|Gan/T. tauschii (236)CIGM88.1228||93||94||2||6|
|Mexi/Vic//Yav79/3/T. tauschii (434)CIGM88.1335||92||92||2||2|
|Doy 1/T. tauschii (447) CIGM88.1344||92||93||2||3|
|Doy 1/T. tauschii (510) CIGM88.1360||93||95||3||4|
|Doy 1/T. tauschii (511) CIGM88.1363||93||94||3||4|
|Doy 1/T. tauschii (515) CIGM90.566||93||94||3||4|
|Yar/T. tauschii (524)CIGM89.474||94||95||3||6|
|68.111//RGB-U/Ward/3/FGO/4/Rabi/5/T. tauschii (629)CIGM90.590||92||93||2||3|
|Ceta/T. tauschii (850) CIGM89.552||93||94||2||4|
|Ceta/T. tauschii (872)CIGM89.555||93||94||3||4|
|68.111//RGB-U/Ward/3/FGO/4/Rabi/5/T. tauschii (878)CIGM89.559||92||93||2||3|
|Rabi//GS/CRA/3/T. tauschii (895)CIGM90.603||93||94||3||3|
|Rabi//GS/CRA/3/T. tauschii (895)CIGM90.605||92||93||2||3|
|Croc 1/T. tauschii (518)CIGM86.944||93||94||3||4|
|PBW114/T. tauschii (Introduction from India)||93||94||3||2|
|Ceta/T. tauschii (895) CIGM89.56||79||29||2||2|
|Arlin_1//T. tauschii (308)CIGM90.811||97||98||4||8|
|LCK59.61/T. tauschii (344)CIGM90.832||97||99||4||4|
|Rabi//GS/CRA/3/T. tauschii (457)CIGM90.832||92||94||2||2|
|Ciano 79 (Susceptible Bread Wheat)||97||99||5||9|
|BH 1146 (Resistant Bread Wheat)||95||97||3||6|
Helminthosporium sativum evalutions of D-genome dexaploids and germplasm derived from their crosses to bread wheat.
R. Delgado and A. Mujeeb-Kazi.
Spot or leaf blotch caused by C. sativus (syn.
H. sativum) limits wheat production in many nontraditional
hot, humid, wheat-producing areas. Breeding for resistance is
a high priority that is hampered by scarcity of adequate resistance.
Intergeneric hybrid derivatives involving Th. curvifolium
currently are the most promising and widely utilized. Additional
superior resistant sources reside in T. tauschii accessions.
This inference is based upon screening data of their SHs. The
advanced progenies of T. aestivum/resistant SH wheats (T.
turgidum/T. tauschii) have enabled selections with high resistant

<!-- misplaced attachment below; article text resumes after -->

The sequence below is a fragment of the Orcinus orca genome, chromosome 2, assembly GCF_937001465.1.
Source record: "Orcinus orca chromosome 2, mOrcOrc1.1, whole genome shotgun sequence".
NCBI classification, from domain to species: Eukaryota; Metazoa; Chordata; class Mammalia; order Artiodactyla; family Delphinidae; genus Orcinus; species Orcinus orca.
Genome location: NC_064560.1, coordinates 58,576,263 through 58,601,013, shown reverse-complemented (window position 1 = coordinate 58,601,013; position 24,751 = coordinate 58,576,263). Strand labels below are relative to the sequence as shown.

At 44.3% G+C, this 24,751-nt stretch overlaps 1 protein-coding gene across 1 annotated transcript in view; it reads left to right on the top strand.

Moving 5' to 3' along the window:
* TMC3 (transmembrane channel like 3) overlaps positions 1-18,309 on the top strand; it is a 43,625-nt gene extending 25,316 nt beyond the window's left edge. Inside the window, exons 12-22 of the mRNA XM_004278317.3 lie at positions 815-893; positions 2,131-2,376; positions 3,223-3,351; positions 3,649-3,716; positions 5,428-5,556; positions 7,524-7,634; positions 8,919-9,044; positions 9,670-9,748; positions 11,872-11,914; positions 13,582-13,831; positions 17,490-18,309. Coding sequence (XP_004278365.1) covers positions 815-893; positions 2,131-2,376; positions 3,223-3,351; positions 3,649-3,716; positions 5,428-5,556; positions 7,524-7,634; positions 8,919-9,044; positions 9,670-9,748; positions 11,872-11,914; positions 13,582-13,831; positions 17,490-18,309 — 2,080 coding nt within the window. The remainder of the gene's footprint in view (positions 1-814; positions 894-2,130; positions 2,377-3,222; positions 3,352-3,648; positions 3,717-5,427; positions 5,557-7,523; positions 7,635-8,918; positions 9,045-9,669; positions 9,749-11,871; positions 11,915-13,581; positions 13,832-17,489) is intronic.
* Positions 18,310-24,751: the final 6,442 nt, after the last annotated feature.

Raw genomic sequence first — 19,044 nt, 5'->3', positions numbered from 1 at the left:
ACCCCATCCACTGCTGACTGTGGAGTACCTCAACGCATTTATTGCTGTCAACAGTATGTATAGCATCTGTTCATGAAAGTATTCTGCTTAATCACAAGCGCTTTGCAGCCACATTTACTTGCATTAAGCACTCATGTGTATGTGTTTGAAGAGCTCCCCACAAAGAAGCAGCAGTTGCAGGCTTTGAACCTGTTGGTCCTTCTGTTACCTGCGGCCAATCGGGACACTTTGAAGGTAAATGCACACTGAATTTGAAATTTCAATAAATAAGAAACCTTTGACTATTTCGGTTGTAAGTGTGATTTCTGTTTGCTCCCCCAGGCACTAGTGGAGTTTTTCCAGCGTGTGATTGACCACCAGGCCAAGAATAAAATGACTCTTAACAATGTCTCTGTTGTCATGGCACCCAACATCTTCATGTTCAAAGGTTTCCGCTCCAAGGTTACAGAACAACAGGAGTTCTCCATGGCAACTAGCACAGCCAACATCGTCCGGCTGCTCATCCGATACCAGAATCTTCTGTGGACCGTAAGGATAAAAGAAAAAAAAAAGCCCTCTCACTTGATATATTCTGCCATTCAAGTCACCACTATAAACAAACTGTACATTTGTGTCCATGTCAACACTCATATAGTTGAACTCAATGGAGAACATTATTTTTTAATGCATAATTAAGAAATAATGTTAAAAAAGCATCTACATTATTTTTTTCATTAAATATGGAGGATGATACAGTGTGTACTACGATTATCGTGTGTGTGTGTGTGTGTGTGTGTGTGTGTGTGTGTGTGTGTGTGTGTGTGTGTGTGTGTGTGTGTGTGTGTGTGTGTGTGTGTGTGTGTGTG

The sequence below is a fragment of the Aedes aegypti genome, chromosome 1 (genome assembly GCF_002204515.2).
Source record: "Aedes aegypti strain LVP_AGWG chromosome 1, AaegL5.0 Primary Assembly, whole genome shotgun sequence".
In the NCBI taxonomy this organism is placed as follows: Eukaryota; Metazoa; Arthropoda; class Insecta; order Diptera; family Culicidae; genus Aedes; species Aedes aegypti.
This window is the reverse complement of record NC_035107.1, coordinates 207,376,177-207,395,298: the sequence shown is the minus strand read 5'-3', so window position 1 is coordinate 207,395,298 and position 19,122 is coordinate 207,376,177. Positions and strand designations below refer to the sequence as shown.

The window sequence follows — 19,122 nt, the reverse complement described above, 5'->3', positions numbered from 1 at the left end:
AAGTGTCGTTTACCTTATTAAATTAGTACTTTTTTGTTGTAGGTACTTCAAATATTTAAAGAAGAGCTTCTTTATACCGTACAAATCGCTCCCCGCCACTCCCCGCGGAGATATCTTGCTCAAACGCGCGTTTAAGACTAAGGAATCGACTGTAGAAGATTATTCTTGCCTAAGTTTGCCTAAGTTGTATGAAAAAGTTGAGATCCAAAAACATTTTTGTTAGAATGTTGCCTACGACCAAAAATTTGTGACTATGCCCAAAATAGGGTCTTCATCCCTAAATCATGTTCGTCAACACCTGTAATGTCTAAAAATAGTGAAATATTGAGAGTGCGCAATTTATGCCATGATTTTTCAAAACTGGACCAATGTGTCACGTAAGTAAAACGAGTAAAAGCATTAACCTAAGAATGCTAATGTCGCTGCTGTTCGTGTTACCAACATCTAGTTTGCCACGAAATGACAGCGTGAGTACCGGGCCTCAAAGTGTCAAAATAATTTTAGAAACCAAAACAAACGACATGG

levels to C. sativus. These lines are agronomically acceptable
and have satisfactory quality. The quality diversity of the selected
resistant lines is equal to, or better than, the wheat parents
involved in the respective crosses.
Study 1. Intergeneric sources of resistance.
Five lines from our intergeneric hybridization
program were identified and characterized as resistant to C.
sativus and possessed satisfactory agronomic attributes.
The pedigree of the intergeneric cross was `Chinese
These five lines have been registered and described in Mujeeb-Kazi
et al. (1996). Two of the lines are called Chirya and Mayoor,
and all germplasms have been widely distributed. These lines
are being utilized for wheat improvement in the breeding programs
of CIMMYT, by several national programs, and other collaborators.
Study 2. Interspecific source of resistance.
The diversity of resistance in the various SH wheats was observed
from screening of several synthetic wheats. Some results highlighting
a few SH wheats are provided in Table 21. The durum cultivars
involved in these SH combinations were generally susceptible for
the leaf infection and seed blemish parameters. These scores
for leaf blotch, 8-9
for spike damage, and 4-5
for seed appearance. (see Table 21, p. 170, for scoring scales).
A SH wheat is interpreted to be resistant based on the reaction
of the respective T. tauschii accession parent.
Elite SH types have been identified for wheat improvement
based upon agronomic evaluations (Villareal et al. 1995) and C.
sativus disease-screening data (Table 21, p. 170). Synthetic
hexaploid wheats with leaf scores of 9-5
or less and seed damage of 3 or less are the preferred resistant
donors for wheat improvement.
Study 3. Bread wheat/synthetic hexaploid advanced
derivatives. The SH bridge in breeding
is advantageous for wheat improvement, because it allows not only
the T. tauschii resistances to be exploited, but also incorporates
the genetic diversity of the A and B genomes of the respective
durum wheat cultivars present in the SH wheats. Using this approach,
we have developed `bread
germplasms from which 30 highly-resistant C. sativus lines
were identified. The resistance of this germplasm is similar
to that observed for the interspecific material described in Study
Mujeeb-Kazi A, Villareal RL, Gilchrist LI, and
Rajaram S. 1996. Registration of five Helminthosporium leaf
blight resistant wheat germ plasm lines. Crop Sci 36:216-217.
Some applications of wheat/maize-induced polyhaploidy.
A. Mujeeb-Kazi and M. Inagaki.
Crosses between wheat and maize are an effective
means of producing wheat polyhaploids. The haploid generation
is independent of the maize pollen source and of recipient wheat
cultivars, though some pollen source preference does exist. Applications